3 years ago

In situ sequestration of endogenous PDGF-BB with an ECM-mimetic sponge for accelerated wound healing

Recapitulating the typical features of extracellular matrix (ECM) in engineered biomaterials is crucial for preparing a suitable niche to activate endogenous tissue repair. Here, we report the design and evaluation of an ECM-mimetic scaffold that successfully accelerated wound healing through enriching endogenous platelet-derived growth factor-BB (PDGF-BB). Specifically, we prepared a electrospun hydrogel sponge (EGS) comprising a PDGF-BB-binding polysaccharide (EUP3) and gelatin. The two polymers in concert exerted a ‘retention-and-release’ function: upon the application of EGS in vivo, EUP3 started to bind and sequester endogenous PDGF-BB at the wound site; gradually, gelatin was degraded to free the PDGF-BB/EUP3 complex that acted on the cells in situ. Our serial in vitro and in vivo tests validated the efficacy of EGS in retaining PDGF-BB, releasing PDGF-BB/EUP3 in response to collagenase, and promoting various PDGF-BB-mediated regenerative activities. Particularly, EGS accelerated the repair of a full-thickness skin wound in mice and induced optimal neo-tissue formation, without the addition of any exogenous GFs, cells or genes. Collectively, our results suggest that, by mimicking the distinctive GF-affinitive feature of ECM, EGS as an engineered biomaterial can effectively harness the endogenous regenerative power of the native tissue. Our investigation may inspire the design of new, effective and safer approaches for tissue regeneration.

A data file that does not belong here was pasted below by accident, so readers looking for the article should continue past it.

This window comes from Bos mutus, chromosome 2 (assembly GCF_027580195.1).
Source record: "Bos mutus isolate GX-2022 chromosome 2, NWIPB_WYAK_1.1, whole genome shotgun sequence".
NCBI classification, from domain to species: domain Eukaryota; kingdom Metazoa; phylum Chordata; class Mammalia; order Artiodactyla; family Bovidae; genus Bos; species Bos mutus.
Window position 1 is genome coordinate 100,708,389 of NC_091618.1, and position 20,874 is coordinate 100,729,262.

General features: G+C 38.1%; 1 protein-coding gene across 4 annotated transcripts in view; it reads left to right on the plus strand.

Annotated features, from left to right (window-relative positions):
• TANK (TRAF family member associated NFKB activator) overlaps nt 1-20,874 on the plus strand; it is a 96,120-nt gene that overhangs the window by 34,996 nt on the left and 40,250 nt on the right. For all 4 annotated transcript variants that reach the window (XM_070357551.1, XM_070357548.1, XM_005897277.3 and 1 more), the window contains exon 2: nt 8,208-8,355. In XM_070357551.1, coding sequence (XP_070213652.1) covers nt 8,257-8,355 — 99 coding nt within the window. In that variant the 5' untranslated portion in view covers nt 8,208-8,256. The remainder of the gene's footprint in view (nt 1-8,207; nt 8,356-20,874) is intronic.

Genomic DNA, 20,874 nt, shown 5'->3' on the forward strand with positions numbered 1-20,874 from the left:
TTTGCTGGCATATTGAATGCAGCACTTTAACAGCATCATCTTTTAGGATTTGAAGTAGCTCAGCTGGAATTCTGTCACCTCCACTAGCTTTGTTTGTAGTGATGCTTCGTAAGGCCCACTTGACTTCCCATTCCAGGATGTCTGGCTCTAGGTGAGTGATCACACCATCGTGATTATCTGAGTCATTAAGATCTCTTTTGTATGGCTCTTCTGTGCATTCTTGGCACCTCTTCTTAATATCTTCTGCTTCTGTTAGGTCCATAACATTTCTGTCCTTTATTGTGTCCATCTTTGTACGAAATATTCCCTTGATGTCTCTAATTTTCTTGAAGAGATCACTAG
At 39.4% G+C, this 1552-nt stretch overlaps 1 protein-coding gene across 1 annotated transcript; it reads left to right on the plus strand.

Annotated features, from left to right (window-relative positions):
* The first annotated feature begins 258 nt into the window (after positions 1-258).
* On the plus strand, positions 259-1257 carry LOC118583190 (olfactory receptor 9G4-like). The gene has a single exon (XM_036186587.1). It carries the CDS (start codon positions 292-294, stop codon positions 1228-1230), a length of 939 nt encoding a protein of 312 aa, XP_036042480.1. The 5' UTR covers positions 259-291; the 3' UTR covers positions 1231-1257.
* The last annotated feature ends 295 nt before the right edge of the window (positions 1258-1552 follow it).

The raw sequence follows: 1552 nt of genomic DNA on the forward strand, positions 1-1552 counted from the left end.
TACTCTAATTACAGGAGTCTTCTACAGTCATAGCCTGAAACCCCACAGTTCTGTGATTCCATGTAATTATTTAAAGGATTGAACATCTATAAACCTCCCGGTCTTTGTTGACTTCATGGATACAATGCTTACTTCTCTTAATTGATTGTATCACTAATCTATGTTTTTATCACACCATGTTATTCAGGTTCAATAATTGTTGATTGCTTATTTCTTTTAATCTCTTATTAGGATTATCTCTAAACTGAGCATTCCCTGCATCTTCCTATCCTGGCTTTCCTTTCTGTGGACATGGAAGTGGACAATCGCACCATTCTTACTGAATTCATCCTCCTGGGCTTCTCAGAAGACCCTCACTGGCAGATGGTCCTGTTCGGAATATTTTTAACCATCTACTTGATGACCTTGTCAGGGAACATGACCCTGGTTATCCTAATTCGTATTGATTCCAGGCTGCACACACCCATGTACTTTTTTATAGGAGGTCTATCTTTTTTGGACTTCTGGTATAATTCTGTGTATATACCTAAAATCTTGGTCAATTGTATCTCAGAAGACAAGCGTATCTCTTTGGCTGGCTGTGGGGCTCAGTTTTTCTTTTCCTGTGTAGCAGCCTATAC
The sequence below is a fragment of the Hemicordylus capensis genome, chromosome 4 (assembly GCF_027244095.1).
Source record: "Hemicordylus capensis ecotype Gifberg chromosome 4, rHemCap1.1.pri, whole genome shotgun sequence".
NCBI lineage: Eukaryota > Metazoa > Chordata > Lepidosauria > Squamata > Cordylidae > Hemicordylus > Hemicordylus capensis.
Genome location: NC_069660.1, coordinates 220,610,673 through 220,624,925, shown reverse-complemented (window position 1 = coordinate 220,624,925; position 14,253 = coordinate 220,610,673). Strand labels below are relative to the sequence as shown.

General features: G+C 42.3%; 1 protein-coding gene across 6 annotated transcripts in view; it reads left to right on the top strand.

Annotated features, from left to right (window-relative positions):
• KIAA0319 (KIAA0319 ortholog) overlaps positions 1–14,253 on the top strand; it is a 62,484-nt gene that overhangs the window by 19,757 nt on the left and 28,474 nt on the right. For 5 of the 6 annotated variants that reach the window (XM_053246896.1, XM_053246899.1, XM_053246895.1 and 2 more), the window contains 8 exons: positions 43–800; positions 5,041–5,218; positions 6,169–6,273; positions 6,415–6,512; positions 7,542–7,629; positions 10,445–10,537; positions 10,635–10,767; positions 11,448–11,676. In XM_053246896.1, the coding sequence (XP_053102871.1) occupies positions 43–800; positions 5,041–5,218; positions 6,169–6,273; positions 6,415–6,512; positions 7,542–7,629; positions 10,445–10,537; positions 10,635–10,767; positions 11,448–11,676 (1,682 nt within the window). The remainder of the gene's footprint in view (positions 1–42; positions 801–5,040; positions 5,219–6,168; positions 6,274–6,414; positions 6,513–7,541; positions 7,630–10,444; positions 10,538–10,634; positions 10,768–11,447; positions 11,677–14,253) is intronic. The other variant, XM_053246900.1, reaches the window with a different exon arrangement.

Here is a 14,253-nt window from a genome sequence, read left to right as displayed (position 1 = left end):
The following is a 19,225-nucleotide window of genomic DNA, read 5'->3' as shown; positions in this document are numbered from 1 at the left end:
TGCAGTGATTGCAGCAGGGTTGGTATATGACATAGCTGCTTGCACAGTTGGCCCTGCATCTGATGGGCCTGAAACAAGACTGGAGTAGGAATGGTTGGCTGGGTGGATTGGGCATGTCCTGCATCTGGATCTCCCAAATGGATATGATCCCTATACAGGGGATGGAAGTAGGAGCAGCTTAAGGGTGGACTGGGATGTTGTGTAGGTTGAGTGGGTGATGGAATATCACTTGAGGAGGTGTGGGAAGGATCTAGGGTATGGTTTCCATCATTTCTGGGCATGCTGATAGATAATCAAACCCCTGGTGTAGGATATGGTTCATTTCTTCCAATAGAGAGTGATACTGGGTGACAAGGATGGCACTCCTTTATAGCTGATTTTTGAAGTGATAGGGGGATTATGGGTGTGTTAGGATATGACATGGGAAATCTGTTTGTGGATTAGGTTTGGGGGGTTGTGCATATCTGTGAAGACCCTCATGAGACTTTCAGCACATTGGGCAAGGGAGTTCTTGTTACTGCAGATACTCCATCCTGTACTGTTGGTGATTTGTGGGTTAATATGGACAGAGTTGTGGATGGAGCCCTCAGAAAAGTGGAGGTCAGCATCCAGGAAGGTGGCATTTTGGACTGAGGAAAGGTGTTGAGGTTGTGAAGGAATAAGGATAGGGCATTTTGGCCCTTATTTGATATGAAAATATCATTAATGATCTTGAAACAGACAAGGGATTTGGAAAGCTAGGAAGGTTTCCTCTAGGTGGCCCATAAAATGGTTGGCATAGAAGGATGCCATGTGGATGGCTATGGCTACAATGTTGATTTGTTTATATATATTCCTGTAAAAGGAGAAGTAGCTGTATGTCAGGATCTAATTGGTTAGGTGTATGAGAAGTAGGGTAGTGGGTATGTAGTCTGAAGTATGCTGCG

Publisher URL: www.sciencedirect.com/science

DOI: S0142961217306130

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